A third line of argument against the 4% rule is that the various tests Finke and Pfau (and others) have done have shown that the portfolios are fragile and may not be as robust in other economic environments. True, but does that lead to testing other asset allocation models? They keep on repeating tests of the 60/40 and do not consider alternatives, then say the 4% is by definition insufficient. But why ignore including small-cap value, gold, managed futures, or other non- or negative-correlated asset classes? Urgh. This is a perfect example of people who sit around the campfire complaining about the smoke but refuse to think about a chimney.
Finally, Finke talks about the problem of investment fees and how they can doom the 4% rule, but here the estimates are unnecessarily high. Finke is assuming 1% AUM fee and then .25 to .75% in ongoing investment fees. True, those are high. Don’t pay that much.
You’ll Never Guess What’s Better than the 4% Rule…
All of the evidence against the 4% rule for Finke points to the conclusion, where Finke suggests using…(you’ll never guess)... private annuities (!) to match a retiree’s required spending.
In order not to turn Finke’s argument into a straw man myself, his more nuanced argument is that retirees should think in terms of required spending and preferred spending, the former being shelter, electricity bills, health care, etc. with the latter being travel, dog grooming, eating out, etc. He suggests using contractual arrangements to satisfy the former, and suggests stock/bond investing are fine for the latter, since a retiree could cut back on them, if necessary.
For the record, I don’t think this is an inherently bad suggestion, and I don’t want to write off annuities for everybody. Certainly, I don’t feel any attraction to them, which is a function of my personality as well as my age (48), and the idea of paying 2 or 3% to move my portfolio’s success percentage from 99% to 99.5% doesn’t seem worth it. I’d sooner go for TIPS or short-term Treasuries, and “take my chances” as opposed to handing over a huge chunk of money to an insurance company and hope it doesn’t go under.
That being said, I reserve the right to change my mind as I age, and I do have a family friend for whom a private annuity really is the best option. She received an inheritance just north of half a million dollars and purchased a deferred annuity to kick in when she turned 65. The thing is: she can get very anxious and is functionally innumerate, both by personality and by the fact that she had a massive brain tumor removed a few years ago which affected her cognitive abilities. The annuity makes sense for her as she knows she has X amount every month from Social Security and Y amount from the private annuity. Month to month, it is just a matter of knowing that she needs to live on less than X+Y per month, and that’s fine. It’s not mathematically optimal, but all things considered, it’s probably the best solution for her. In a situation like this, I can see Finke’s point.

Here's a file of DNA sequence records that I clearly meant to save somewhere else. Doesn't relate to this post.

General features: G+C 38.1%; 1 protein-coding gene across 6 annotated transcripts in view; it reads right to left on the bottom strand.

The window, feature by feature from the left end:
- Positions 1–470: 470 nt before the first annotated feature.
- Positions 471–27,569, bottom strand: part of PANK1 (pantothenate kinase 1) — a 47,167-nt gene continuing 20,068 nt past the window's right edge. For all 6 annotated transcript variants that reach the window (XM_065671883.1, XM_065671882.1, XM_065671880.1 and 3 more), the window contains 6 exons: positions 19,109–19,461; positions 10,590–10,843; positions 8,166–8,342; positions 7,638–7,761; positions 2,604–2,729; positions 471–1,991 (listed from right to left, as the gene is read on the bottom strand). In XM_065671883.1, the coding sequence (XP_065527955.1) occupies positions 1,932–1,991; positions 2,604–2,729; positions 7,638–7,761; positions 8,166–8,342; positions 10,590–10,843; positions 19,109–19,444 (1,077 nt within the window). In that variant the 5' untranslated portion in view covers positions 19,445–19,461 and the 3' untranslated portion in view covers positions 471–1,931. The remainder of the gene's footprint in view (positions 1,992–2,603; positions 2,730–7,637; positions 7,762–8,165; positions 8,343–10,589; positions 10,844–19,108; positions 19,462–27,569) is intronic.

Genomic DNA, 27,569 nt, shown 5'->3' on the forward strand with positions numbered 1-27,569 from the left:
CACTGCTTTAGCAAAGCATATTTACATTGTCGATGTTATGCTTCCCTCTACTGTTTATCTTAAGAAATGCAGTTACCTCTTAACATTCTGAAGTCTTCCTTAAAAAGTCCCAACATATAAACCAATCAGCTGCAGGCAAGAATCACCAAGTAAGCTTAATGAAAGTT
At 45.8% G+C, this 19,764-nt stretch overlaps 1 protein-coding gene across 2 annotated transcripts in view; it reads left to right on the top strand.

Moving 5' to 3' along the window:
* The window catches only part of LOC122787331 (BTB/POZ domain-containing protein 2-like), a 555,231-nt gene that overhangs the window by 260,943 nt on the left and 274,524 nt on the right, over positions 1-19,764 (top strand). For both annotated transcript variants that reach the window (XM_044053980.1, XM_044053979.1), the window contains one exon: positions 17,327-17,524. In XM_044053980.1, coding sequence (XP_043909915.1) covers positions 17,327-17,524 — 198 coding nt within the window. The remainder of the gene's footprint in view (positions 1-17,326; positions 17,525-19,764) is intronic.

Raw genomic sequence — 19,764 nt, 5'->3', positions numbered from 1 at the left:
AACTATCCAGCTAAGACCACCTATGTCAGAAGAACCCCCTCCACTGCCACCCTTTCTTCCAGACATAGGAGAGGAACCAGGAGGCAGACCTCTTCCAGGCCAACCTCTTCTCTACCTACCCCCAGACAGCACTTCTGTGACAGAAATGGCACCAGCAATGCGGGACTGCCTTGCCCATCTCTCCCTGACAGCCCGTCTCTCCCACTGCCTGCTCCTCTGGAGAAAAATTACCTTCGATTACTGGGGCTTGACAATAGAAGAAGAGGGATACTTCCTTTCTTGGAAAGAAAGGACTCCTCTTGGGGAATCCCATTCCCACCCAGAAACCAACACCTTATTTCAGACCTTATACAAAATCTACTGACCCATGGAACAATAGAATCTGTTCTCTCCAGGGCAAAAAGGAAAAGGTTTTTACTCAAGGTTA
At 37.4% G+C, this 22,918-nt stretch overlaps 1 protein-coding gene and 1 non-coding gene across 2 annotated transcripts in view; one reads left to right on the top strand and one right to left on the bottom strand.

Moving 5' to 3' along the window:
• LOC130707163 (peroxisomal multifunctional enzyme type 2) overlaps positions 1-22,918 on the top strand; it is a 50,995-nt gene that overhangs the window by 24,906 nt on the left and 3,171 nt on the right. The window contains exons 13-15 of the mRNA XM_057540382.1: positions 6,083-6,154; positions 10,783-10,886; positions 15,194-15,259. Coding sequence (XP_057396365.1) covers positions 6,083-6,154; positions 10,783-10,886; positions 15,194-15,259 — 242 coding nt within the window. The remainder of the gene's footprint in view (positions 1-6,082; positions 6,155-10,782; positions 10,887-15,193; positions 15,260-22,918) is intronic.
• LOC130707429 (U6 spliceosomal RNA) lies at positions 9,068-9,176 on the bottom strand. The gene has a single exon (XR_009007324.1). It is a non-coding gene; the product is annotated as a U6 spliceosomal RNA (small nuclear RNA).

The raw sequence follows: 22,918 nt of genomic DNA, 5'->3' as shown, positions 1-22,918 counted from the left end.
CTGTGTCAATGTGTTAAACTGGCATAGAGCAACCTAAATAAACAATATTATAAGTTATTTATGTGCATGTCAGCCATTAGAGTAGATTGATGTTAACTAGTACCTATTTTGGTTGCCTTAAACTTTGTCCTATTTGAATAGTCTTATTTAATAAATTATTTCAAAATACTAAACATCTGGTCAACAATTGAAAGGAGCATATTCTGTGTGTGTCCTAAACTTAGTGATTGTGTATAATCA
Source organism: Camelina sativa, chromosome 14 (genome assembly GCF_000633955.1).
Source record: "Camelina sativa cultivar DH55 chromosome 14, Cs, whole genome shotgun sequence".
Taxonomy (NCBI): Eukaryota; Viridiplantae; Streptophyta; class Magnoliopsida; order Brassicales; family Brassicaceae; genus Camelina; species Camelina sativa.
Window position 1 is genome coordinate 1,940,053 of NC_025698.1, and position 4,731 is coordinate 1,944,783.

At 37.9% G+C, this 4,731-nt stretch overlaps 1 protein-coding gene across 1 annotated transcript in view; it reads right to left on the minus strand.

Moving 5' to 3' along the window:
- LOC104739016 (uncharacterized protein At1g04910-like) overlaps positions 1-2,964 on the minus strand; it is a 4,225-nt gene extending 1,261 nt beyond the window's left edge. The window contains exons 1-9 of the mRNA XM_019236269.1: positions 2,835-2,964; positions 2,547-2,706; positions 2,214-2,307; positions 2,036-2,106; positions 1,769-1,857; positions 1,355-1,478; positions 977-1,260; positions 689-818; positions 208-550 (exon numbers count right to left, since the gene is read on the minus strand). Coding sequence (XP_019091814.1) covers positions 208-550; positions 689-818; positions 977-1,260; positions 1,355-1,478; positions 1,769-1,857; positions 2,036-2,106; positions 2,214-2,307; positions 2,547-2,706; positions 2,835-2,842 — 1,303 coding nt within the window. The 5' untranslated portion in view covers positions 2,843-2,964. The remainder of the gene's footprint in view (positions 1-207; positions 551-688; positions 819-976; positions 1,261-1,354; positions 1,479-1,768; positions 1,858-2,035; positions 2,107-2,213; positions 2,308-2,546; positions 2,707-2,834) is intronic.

Keep in mind, though, that Finke is constructing an argument to help financial advisors make this case as strongly as possible, even to people who may not resemble my family friend. The last little bit of the piece is a justification of the fees, providing language of how an advisor might convince someone that a 3% is appropriate for the risk an insurance company is taking on. Finke was quick to note that investment fees can be high, but doesn’t mention annuity fees, only noting that in one case they can ruin a portfolio but in another case, are merely fair compensation for services rendered.
If you only read one part of the piece, I would recommend the last six paragraphs – it’s a great peek into the talking points that a savvy financial advisor will use to catch their prey, er… I mean, their clients.